Side side note (how many sides does this thing have?!): the co-star here was kale chips. They’re my uber favorite way to eat greens. Nutritious and dippable! They’re ridiculously simple to make. Someday I’ll write a tribute to kale chips, but in the meantime, Kath has done a video on how to make them:
This is the Creamy Basil Pasta from the Vegan Yum Yum cookbook. What makes it creamy if it’s vegan, you ask?
I know, right? I wouldn’t have believed it either. But there it is. I wanted to eat the entire pot of this.
Since my long run got delayed due to rain, I figured I might as well carb up with some pasta tonight. Will run tomorrow. See how that works? 🙂
This sauce is not only delicious, but super easy to make. Very few ingredients – a couple tomatoes, a little tomato paste, cashews, and some seasoning. Really! I love my food processor! (I have a KitchenAid 7-cup model).
Toss with pasta (organic whole wheat pasta, in my case!) and nom!
My friend asparagus came along for the ride. I love to have asparagus with pasta. Every time I think of Italian food, I want asparagus. Is that normal? At any rate, it’s just steamed and sprinkled with a little sea salt.
This, my friends, is a vegan recipe that I declare is better than the “original” – and this is no April Fool’s joke!
Double Decker French Toast Plate
The Magic Brown Truck Fairy stopped by yesterday and dropped off a new cookbook – Vegan Yum Yum. I’m a fan of the blog, and finally decided to break down and get the book. As I poured through it last night before bed, I had visions of wonderful breakfasts dancing in my head.
I had some surprise good news on the scale this morning – I’ve officially lost 100 pounds since December 2009 – so I had even more reason to make a special breakfast today!
It was a bit of an adventure making this French toast; it was my first time cooking with a cast iron skillet. Needless to say, my first few pieces weren’t pretty! (That won’t stop me from eating them!) I got better at the timing and the flipping as I went along, but it’s still probably a good thing that the French toast is mostly hidden by fruit.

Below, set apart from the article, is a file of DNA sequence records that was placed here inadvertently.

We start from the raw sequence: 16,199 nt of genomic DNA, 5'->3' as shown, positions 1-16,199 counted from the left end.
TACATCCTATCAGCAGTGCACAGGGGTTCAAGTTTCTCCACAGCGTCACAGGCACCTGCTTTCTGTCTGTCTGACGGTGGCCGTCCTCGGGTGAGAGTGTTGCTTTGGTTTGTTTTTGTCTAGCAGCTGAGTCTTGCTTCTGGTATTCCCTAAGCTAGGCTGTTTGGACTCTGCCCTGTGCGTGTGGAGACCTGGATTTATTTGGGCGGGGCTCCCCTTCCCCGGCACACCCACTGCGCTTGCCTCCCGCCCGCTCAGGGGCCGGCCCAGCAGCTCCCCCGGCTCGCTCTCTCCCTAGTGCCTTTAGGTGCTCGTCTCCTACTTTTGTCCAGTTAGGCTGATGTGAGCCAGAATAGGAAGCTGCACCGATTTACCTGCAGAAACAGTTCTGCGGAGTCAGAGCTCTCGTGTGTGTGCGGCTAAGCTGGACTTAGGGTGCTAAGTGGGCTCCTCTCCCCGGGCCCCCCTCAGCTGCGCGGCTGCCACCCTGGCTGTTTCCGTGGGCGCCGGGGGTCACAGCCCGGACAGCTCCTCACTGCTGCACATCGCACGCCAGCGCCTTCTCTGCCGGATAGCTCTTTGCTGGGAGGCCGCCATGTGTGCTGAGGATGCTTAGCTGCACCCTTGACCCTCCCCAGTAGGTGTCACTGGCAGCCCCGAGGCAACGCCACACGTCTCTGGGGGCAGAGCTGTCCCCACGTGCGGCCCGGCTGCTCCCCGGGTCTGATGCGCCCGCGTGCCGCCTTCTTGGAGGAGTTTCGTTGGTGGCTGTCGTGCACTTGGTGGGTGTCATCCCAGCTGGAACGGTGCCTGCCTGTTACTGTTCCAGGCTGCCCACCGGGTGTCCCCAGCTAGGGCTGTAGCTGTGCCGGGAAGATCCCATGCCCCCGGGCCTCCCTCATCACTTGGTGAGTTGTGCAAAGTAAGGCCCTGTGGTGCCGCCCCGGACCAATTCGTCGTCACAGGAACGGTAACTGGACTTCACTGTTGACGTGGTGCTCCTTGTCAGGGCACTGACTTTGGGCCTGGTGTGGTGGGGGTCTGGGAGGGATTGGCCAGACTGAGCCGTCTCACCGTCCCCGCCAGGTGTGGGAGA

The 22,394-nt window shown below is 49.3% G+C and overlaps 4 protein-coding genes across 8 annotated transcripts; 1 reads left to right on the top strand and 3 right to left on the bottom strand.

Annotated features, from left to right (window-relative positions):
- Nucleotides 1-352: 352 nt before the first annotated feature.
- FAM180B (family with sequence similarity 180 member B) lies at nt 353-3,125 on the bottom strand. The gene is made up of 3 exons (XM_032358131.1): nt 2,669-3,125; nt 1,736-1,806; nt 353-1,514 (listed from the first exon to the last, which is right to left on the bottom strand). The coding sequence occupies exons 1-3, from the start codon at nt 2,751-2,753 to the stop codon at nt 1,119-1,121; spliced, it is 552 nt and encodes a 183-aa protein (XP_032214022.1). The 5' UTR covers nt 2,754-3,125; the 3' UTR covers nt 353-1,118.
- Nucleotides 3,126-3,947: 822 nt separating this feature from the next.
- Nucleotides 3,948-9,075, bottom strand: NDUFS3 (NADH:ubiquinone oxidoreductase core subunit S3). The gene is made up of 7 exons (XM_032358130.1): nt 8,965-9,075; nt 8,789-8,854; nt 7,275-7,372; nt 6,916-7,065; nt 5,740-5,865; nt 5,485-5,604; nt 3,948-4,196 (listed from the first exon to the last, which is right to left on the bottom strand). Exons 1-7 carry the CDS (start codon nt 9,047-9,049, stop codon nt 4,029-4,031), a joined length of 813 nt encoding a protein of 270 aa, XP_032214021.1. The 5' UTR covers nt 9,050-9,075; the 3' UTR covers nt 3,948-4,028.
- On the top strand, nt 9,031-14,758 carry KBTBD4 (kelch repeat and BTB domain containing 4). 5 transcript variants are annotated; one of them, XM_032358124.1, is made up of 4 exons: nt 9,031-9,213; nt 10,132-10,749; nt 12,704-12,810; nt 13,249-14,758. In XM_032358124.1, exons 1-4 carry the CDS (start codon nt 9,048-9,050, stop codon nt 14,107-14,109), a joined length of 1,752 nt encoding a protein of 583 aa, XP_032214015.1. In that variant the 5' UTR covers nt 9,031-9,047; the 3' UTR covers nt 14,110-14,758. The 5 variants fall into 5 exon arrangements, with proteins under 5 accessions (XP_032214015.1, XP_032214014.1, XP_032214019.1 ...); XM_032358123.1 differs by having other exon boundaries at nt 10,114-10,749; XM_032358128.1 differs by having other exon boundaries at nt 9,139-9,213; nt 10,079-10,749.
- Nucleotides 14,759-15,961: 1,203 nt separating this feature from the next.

My only complaint about Vegan Yum Yum is that some of the recipes have a lot of things that I try to eat only in moderation – margarine (i.e. Earth Balance), all-purpose flour, etc. So I decided to try to health-up the Stuffed Banana Berry French Toast recipe, and dare I say, it turned out wonderfully!
My modifications from the original recipe were to use almond milk instead of soy milk, agave instead of sugar, half whole wheat flour/half all-purpose flour instead of all all-purpose flour, and to add some ground flax seed. I also used nonstick cooking spray instead of margarine to grease the skillet.
It rolls in around 427 calories (you could lay off the fruit some to drop that number, but this is pretty much my standard breakfast, in the 400-600 calorie range).
One last note: if you’re still soaking your pancakes, waffles, and French toast in fake maple syrup (I’m lookin’ at you, Aunt Jemima!), for the love of whatever you love, stop it! Get yourself a bottle of real, 100% pure maple syrup. It tastes ridiculously better, and is – must I say it – real food, instead of a bottle full of chemicals. And you won’t need to drown your poor breakfast to enjoy it. Just a drizzle will do, because it’s so naturally sweet!